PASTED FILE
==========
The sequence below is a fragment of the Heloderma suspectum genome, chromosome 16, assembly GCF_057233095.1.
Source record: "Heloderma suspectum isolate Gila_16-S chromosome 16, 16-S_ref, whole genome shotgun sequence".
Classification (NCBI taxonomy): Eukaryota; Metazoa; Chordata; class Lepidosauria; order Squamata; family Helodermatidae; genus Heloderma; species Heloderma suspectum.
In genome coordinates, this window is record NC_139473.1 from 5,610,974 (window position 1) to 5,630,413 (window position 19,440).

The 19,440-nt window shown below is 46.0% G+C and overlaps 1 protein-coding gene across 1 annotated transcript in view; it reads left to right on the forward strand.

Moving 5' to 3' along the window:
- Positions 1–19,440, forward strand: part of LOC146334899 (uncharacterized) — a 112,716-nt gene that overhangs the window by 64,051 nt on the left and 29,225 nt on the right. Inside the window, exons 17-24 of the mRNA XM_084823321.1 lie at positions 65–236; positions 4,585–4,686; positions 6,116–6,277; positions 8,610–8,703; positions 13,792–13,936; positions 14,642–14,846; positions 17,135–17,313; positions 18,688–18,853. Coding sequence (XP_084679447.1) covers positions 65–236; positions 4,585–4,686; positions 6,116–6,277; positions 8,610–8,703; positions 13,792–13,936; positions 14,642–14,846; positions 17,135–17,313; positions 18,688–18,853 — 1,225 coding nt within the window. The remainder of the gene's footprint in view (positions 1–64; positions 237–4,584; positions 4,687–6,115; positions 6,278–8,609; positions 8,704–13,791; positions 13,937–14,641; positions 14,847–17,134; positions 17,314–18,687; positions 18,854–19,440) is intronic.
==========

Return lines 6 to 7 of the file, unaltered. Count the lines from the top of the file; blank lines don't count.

Moving 5' to 3' along the window:
- Positions 1–19,440, forward strand: part of LOC146334899 (uncharacterized) — a 112,716-nt gene that overhangs the window by 64,051 nt on the left and 29,225 nt on the right. Inside the window, exons 17-24 of the mRNA XM_084823321.1 lie at positions 65–236; positions 4,585–4,686; positions 6,116–6,277; positions 8,610–8,703; positions 13,792–13,936; positions 14,642–14,846; positions 17,135–17,313; positions 18,688–18,853. Coding sequence (XP_084679447.1) covers positions 65–236; positions 4,585–4,686; positions 6,116–6,277; positions 8,610–8,703; positions 13,792–13,936; positions 14,642–14,846; positions 17,135–17,313; positions 18,688–18,853 — 1,225 coding nt within the window. The remainder of the gene's footprint in view (positions 1–64; positions 237–4,584; positions 4,687–6,115; positions 6,278–8,609; positions 8,704–13,791; positions 13,937–14,641; positions 14,847–17,134; positions 17,314–18,687; positions 18,854–19,440) is intronic.